Road Trips are a summer staple, and American tradition, and the reason (we're certain) that 8-tracks were installed in cars. We've compiled the best road trip songs about road trips for your last-minute, late-summer journey.
(Get Your Kicks on) Route 66 (1946) – The Cole Trio
Recorded by Nat King Cole’s early group, the Cole Trio, “Route 66” is as American as Apple Pie. It also highlights the beginning of the era of the automobile in the United States. The construction of enormous highways coincided perfectly with the rise of Big Auto out of Detroit.
I've Been Everywhere (1959) – written by Geoff Mack, made famous in the States by Johnny Cash
This song was actually written and performed first by Australian Geoff Mack, but Cash adopted and adapted the tune to mesh perfectly with his down-home vision of Americana. It is now a staple of hotel commercials.
Being a popular musical act is tough. They not only have to manage the expectations of their fans, who want them to keep producing great material, they have to manage the expectations of their labels, who want them to keep producing great material. Over time, many artists suffer from changing winds in musical taste, and the type of music that made them popular in one decade doesn't get much traction in another, leading many fans to ask of new songs, "What is this crap?" Or else the artist or band tries to experiment, leading many fans to ask of new songs, "What is this crap?"
What I'm basically saying is that fans tend to have a strong preference for the music that made them initially like the artist; it's a kind of nostalgia effect, I suppose. So some artists who've been around for a long time, and are no longer bound to recording contracts, have decided to base their current success on exactly what their fans are expecting: the golden oldies that made them popular. They continue touring but stop recording for the most part, or else have very long gaps of time between albums which suggest recording isn't a priority for them. Here are a few examples that've done just that:
The Rolling Stones
The Rolling Stones are among the better bands on this list, since they've actually had a new studio album in the last 10 years, that being A Bigger Bang (2005). They've had several compilation and live albums since then, some with a few new songs, but that's about it. Since 1989, the Stones have definitely slowed down their release schedule, with three studio albums during that time period. The Stones have given no indication that they're done recording, so hopefully we'll see a new album soon.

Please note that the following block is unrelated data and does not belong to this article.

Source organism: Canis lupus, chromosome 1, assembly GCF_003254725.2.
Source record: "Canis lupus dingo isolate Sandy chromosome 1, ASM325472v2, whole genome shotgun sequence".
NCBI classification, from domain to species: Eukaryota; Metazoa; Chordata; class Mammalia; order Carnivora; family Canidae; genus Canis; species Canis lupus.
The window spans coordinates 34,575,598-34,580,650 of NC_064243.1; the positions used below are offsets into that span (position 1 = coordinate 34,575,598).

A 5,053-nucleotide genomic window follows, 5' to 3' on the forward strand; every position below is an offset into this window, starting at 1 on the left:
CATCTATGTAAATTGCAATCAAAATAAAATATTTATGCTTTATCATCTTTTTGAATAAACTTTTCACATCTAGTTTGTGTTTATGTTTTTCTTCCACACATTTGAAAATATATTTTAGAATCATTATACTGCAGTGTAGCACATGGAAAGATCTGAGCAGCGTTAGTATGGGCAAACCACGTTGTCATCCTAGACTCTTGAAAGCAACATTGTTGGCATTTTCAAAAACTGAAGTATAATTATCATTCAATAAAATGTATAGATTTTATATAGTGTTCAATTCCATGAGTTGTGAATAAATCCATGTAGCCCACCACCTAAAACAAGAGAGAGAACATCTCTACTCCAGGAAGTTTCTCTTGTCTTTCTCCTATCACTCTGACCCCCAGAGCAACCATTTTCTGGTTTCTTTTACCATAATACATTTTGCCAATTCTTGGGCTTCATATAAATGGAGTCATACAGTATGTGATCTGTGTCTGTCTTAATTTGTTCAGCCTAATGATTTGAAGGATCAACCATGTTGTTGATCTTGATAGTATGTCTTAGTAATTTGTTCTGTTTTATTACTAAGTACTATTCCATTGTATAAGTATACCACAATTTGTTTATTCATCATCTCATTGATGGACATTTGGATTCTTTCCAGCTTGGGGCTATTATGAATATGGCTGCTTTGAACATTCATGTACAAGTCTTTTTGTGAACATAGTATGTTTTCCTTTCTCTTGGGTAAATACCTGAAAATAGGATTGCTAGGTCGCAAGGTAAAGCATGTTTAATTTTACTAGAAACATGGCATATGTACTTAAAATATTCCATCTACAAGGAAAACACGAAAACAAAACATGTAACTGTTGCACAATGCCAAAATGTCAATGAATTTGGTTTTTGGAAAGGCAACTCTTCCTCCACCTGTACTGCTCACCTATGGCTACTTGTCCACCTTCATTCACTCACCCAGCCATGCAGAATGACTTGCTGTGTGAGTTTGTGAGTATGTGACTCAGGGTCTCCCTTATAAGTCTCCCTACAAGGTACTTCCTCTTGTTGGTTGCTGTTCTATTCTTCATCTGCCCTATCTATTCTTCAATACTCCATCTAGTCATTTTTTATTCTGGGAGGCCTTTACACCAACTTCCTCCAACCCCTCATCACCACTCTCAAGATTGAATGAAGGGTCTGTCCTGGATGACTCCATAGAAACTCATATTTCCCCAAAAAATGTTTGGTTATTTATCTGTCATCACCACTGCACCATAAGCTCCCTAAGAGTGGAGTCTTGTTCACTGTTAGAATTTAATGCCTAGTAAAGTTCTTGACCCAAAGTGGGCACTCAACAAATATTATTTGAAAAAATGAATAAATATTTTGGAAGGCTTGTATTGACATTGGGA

Tomorrow marks the beginning of another NCAA Basketball Tournament, and we are definitely amped up for the coming games. The beginning of the tournament also got us thinking about some of the most popular basketball-related themes. Where basketball is concerned, there really are only a few big ones, but they're all memorable and instantly recognizable.
"I Believe I Can Fly"
There are a lot of songs that are created and then later appropriated for movies. "I Believe I Can Fly" by R. Kelly was not one of those songs. Written for the 1996 live action/Looney Tunes mash-up "Space Jam," the song help propel the movie into the box-office stratosphere. It also earned a life of its own outside the movie, and in addition won two Grammy Awards for Best Male R&B Vocal Performance and Best Rhythm & Blues Song.
Even if you didn't watch the awards ceremony this past Sunday, you may have heard about Lady Gaga's performance of a medley of songs from "The Sound of Music," including "The Hills Are Alive," "My Favorite Things," "Edelweiss," and "Climb Ev'ry Mountain." If you haven't, the video is below. The performance particularly moved Julie Andrews, who played the role of Maria in the 1965 film.
It's a simple fact of life. Someday one of either two things will happen to your favorite artists: 1) They will kick the bucket or 2) They will decide that enough is enough and retire from the music business. It happens to every musician, but for some of them that time is coming sooner rather than later. So here are four artists you may want to think about seeing before it's too late, in no particular order.
Normally when someone retires it's because they're entering the final chapter of their life, and they want to live their final years without the stress of work, maybe do some traveling, and spend time with family. That does not appear to be the motivation for Motley Crue's retirement at the end of this year. After all, none of them are particularly old. Mick Mars is the oldest member of the band at 65, but the other three members are in their 50s.